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Lost Book "The Furlough Men"

ProfilePosted byOptionsPost Date

Rambling Rose

Rambling Rose Report 26 May 2013 11:41

Hope you manage to find the book Heather, perhaps the Nat' Library can help,

This also might be of interest

http://books.google.co.uk/books?id=AcRztsbt9pwC&pg=PA371&lpg=PA371&dq=furlough+men+of+New+Zealand
&source=bl&ots=kqB4gjnqL6&sig=9kxoOKAC_tAEcilXiBrTjgt7qbQ&hl=
en&sa=X&ei=R-WhUc6JBcGn0QWE84D4Dg&ved=0CEsQ6AEwBA

Sorry , it's stretching the page !

Heather

Heather Report 26 May 2013 11:23

Thank you very much for your wonderful finds on this subject. It fills in a lot of gaps and hearsay about this story, is wonderful!!
Heather

Rambling Rose

Rambling Rose Report 26 May 2013 11:10

This from the National Library of NZ

Bitter battle fought at home

By: Sullivan, Jim,


Abstract:
Relates the history of 'the furlough men', and the controversy which resulted when 6000 soldiers returned to NZ for 3 months furlough after serving in Greece, Crete and North Africa during World War II.


Notes:
Includes illustration.

Audience: General.

Source: Sunday Star Times, 12 Jul 1998; p.A11; issn:1172-9740

See original record
This is an Index New Zealand item
This article can be found in the source journal or serial shown above. Take the reference to your local public library, and they can help you access the original item.

Rambling Rose

Rambling Rose Report 26 May 2013 11:04

I found mention on this site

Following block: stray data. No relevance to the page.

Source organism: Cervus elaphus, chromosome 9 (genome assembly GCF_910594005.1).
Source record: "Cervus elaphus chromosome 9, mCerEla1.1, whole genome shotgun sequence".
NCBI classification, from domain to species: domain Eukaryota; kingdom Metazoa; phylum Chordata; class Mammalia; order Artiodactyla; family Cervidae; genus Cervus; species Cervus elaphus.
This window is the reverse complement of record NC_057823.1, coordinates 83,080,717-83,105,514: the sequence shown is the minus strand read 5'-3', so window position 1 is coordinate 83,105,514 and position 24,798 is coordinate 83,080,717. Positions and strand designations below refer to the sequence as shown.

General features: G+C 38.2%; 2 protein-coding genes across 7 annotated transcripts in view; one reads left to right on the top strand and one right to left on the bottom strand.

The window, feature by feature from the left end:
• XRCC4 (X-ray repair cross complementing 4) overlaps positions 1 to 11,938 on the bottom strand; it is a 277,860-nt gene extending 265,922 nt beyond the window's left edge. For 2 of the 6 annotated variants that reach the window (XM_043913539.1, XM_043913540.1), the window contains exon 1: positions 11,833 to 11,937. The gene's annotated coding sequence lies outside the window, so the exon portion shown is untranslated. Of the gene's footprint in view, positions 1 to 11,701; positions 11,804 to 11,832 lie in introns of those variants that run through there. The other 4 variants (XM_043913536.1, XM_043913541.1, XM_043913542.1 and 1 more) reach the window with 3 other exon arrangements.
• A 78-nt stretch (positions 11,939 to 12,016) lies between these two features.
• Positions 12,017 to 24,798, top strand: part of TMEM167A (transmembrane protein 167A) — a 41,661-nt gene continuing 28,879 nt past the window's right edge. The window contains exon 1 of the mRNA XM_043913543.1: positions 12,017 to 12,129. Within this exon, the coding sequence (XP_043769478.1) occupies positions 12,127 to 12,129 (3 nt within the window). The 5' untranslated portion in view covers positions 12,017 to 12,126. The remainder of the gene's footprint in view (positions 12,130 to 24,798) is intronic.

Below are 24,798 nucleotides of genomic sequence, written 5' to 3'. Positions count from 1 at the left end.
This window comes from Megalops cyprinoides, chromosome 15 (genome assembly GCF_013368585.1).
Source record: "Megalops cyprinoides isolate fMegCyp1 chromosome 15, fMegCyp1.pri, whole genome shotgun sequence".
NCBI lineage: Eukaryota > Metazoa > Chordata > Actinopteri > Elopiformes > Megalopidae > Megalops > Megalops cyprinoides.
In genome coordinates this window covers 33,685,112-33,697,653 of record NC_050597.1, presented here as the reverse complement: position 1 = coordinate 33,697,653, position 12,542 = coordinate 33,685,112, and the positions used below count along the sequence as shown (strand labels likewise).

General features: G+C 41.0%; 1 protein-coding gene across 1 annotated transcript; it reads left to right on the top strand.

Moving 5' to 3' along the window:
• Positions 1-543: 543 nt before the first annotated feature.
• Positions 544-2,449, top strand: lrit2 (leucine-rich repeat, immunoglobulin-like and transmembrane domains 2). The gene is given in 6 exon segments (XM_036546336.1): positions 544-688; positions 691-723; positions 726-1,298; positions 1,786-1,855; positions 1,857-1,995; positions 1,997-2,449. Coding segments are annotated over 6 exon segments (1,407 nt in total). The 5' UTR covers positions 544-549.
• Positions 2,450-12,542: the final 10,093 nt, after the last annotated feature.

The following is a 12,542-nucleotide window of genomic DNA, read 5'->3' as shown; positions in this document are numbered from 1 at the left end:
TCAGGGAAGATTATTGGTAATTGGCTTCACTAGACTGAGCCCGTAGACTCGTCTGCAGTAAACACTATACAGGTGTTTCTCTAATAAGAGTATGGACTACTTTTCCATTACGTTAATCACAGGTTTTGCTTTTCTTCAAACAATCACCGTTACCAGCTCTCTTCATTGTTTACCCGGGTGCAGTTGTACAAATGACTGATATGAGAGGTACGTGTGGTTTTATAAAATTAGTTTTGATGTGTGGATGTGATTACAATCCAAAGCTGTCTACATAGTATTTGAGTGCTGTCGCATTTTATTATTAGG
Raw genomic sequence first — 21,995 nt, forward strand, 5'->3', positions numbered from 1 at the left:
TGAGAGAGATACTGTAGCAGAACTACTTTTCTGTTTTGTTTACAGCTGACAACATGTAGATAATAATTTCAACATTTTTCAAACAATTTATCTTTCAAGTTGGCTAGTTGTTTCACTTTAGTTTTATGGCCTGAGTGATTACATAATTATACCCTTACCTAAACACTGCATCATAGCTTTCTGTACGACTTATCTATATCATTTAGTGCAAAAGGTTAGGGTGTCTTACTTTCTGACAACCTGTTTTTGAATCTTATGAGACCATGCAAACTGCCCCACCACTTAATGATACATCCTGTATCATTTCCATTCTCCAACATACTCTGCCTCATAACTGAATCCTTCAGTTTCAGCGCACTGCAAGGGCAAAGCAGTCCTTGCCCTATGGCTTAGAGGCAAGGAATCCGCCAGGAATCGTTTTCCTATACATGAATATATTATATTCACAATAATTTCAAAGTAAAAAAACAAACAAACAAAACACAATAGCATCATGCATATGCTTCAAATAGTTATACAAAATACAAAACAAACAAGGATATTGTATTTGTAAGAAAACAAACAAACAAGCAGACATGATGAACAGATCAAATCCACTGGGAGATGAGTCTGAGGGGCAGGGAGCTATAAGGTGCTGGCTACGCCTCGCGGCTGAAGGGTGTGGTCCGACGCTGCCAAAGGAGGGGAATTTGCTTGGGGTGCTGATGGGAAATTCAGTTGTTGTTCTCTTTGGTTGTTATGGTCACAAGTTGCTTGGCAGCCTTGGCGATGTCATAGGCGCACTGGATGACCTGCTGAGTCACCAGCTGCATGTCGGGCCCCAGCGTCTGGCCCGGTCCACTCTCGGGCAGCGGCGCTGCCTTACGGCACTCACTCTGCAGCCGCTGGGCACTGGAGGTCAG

http://rnzaf.proboards.com/thread/14634

and here

http://www.nzhistory.net.nz/war/second-world-war-at-home/hello-and-goodbye

"In 1943, 6000 men from 2NZEF were brought home on leave. This 'furlough' was intended to be for three months, but problems delayed their return to war. As well as difficulties with transport, there were also political tensions. About 40,000 eligible men were working in essential jobs and 13,000 of these were single. From the week of the furlough draft's arrival in New Zealand, there was pressure to release the returned men, and send to war those who had not yet done their bit. Vehement protests were led by the RSA, who felt this was a good chance for 'getting at the shirkers'.

Eventually, many of the returned men were allowed to end their time in uniform and stay home. The lucky ones included married soldiers with children, all men over 41, and Maori. In addition, more than 2500 of the draft were found medically unfit for further service. But just over 1600 faced a return to the front. More than 500 of these refused the order and were found guilty of desertion, a verdict that was later quashed. As with other controversial issues, much of what people learned at the time was hearsay. Full information about the 'mutiny' never reached the public because censorship kept the details under wraps."

Can't find the book yet though.

Heather

Heather Report 26 May 2013 10:49

I am looking for a copy of "The Furlough Men" which details men, who after the second world war were treated as deserters. They had served their country, gone home, then the government decided, "Hey let's send them back" . This was mainly in New Zealand. Elderly soldiers talk of the ship "Waikato" pulling into the wharf, not letting any of the men off the ship, and sailing back to the middle east, where many of those who had survived the war, were killed!. It was all kept quite hushed up after the war, but this book details what happened and some of my father's regiment are named. Any help or knowledge of this happening would be great.

Thanks
Heather